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mar. 07/03/2023 [Séminaire DiLiS] - Discourse phenomena channel the diffusion of grammatical phenomena: the case of wishes and optatives
MSH-LSE, salle Elise Rivet (hybride)
Conférence de :
  • Nina Dobrushina

dans le cadre DILIS

Nina Dobrushina (University of Tübingen, visiting scholar)

There is a hypothesis that the diffusion of grammatical categories can be mediated by the spread of discourse phenomena which leads to the super-diffusion of grammatical phenomena (Beier et al. 2002, De Vries 2006, Nikitina 2017, Epps & Michael 2017, Mithun 2008). In this talk, I will contribute to this discussion by focusing on the grammatical category of the optatives (a form which expresses a wish or a hope of the speaker that something would happen) in the languages of Daghestan, and the discourse phenomenon of wish formulas (blessings and curses) in the same area. I will show that inflectional optatives is the only linguistic phenomenon shared by all indigenous families of the Caucasus apart from ejective consonants and ergative alignment. In Daghestan, Russia’s most multilingual republic, optatives bear apparent features of areal spread. They are found in the whole area including genealogically unrelated languages; they may use old (non-analyzable) and new (transparent) marking within the same family and even branch; one language can have several optatives with the same function. High diffusibility of the optative and abundance of other wish expressions points to a special scenario of language contact. I believe that inflectional optatives are an inherited feature of Nakh-Daghestanian languages, whose maintenance and diffusion is supported by the discourse practice of blessings and curses, thus showcasing the link between structural linguistic phenomena and cultural environment. In this study, together with the spread of the optatives, I also consider the spread of wish formulas (such as Have a nice trip!) across Daghestan, thus contributing to the study of the interaction of language and culture through discourse practices.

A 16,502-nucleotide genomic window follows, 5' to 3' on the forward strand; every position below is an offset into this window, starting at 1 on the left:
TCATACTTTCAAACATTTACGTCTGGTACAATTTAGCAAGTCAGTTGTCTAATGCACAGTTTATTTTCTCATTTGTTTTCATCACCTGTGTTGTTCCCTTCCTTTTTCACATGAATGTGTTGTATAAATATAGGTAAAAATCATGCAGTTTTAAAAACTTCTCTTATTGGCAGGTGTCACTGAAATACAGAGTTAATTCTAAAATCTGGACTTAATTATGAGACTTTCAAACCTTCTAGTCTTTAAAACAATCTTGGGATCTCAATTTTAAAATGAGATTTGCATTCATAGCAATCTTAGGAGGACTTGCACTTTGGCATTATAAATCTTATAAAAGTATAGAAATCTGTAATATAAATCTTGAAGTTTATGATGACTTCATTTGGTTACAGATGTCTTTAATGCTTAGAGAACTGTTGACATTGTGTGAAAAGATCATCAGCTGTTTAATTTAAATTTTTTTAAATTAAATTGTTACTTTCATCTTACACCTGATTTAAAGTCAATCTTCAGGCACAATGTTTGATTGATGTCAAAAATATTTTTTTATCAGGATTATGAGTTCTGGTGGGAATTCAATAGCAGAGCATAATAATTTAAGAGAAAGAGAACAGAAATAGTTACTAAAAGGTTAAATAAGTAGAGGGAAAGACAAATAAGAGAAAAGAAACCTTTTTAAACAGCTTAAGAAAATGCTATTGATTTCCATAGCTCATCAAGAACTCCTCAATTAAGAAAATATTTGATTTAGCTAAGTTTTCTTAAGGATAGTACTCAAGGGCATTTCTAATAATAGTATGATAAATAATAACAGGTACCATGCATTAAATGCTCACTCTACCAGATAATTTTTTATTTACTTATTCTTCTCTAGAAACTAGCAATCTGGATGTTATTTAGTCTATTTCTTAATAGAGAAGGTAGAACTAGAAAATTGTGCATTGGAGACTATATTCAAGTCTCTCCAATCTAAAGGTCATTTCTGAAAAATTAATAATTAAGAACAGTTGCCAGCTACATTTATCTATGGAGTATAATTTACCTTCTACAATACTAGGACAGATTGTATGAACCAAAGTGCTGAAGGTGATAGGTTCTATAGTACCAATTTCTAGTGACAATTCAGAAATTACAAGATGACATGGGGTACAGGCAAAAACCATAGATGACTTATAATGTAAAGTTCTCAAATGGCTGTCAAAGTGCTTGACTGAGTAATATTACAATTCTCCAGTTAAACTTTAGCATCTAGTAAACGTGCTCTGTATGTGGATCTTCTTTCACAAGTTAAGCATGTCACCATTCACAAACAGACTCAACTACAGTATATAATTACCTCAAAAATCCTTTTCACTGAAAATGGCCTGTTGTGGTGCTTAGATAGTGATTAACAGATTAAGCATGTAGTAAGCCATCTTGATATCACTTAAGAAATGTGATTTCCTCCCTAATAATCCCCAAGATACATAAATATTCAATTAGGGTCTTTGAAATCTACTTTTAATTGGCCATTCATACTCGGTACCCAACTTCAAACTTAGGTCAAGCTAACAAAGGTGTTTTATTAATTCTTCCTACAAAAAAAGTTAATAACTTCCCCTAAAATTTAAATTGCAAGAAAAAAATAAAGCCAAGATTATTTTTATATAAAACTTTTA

Beier, C., Michael, L., & Sherzer, J. (2002). Discourse forms and processes in indigenous lowland South America: An areal-typological perspective. Annual Review of Anthropology, 31(1), 121-145.
De Vries, L. (2006). Areal pragmatics of New Guinea: thematization, distribution and recapitulative linkage in Papuan narratives. Journal of Pragmatics 38, 811--828.
Epps, P., and L. Michael. (2017). The areal linguistics of Amazonia. The Cambridge handbook of areal linguistics: 934-963.
Mithun, M. (2008). Borrowed rhetorical constructions as starting points for grammaticalization. Constructions and language change: 196-230.
Nikitina, T. (2017). Discourse reporting in African storytelling. ERC Starting Grant proposal (grant agreement No 758232).



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